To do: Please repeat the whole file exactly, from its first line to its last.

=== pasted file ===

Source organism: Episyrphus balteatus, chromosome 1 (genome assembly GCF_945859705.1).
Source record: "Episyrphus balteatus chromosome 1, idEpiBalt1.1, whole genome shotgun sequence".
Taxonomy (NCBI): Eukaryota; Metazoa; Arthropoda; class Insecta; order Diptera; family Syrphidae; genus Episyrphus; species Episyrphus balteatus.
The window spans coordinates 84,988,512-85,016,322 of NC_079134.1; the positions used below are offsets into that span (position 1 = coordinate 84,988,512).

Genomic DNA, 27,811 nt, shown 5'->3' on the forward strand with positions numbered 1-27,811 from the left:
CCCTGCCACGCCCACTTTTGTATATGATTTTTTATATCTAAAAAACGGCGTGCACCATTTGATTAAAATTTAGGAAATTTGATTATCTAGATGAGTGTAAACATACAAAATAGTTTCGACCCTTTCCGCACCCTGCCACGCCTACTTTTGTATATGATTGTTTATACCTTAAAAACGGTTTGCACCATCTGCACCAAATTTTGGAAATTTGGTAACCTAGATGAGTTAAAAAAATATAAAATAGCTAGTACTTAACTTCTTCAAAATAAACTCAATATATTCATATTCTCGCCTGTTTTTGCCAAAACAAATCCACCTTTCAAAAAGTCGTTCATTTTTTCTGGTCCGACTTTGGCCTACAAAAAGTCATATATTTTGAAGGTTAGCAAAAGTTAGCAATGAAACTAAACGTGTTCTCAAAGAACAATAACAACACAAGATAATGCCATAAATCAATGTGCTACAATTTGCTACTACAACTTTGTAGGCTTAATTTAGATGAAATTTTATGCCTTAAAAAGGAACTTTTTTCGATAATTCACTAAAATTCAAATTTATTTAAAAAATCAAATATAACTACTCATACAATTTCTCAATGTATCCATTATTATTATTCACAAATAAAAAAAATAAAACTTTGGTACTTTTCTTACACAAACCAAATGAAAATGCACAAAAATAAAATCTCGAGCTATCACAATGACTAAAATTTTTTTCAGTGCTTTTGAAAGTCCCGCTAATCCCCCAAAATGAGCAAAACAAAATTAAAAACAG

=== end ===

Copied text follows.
Source organism: Episyrphus balteatus, chromosome 1 (genome assembly GCF_945859705.1).
Source record: "Episyrphus balteatus chromosome 1, idEpiBalt1.1, whole genome shotgun sequence".
Taxonomy (NCBI): Eukaryota; Metazoa; Arthropoda; class Insecta; order Diptera; family Syrphidae; genus Episyrphus; species Episyrphus balteatus.
The window spans coordinates 84,988,512-85,016,322 of NC_079134.1; the positions used below are offsets into that span (position 1 = coordinate 84,988,512).

Genomic DNA, 27,811 nt, shown 5'->3' on the forward strand with positions numbered 1-27,811 from the left:
CCCTGCCACGCCCACTTTTGTATATGATTTTTTATATCTAAAAAACGGCGTGCACCATTTGATTAAAATTTAGGAAATTTGATTATCTAGATGAGTGTAAACATACAAAATAGTTTCGACCCTTTCCGCACCCTGCCACGCCTACTTTTGTATATGATTGTTTATACCTTAAAAACGGTTTGCACCATCTGCACCAAATTTTGGAAATTTGGTAACCTAGATGAGTTAAAAAAATATAAAATAGCTAGTACTTAACTTCTTCAAAATAAACTCAATATATTCATATTCTCGCCTGTTTTTGCCAAAACAAATCCACCTTTCAAAAAGTCGTTCATTTTTTCTGGTCCGACTTTGGCCTACAAAAAGTCATATATTTTGAAGGTTAGCAAAAGTTAGCAATGAAACTAAACGTGTTCTCAAAGAACAATAACAACACAAGATAATGCCATAAATCAATGTGCTACAATTTGCTACTACAACTTTGTAGGCTTAATTTAGATGAAATTTTATGCCTTAAAAAGGAACTTTTTTCGATAATTCACTAAAATTCAAATTTATTTAAAAAATCAAATATAACTACTCATACAATTTCTCAATGTATCCATTATTATTATTCACAAATAAAAAAAATAAAACTTTGGTACTTTTCTTACACAAACCAAATGAAAATGCACAAAAATAAAATCTCGAGCTATCACAATGACTAAAATTTTTTTCAGTGCTTTTGAAAGTCCCGCTAATCCCCCAAAATGAGCAAAACAAAATTAAAAACAG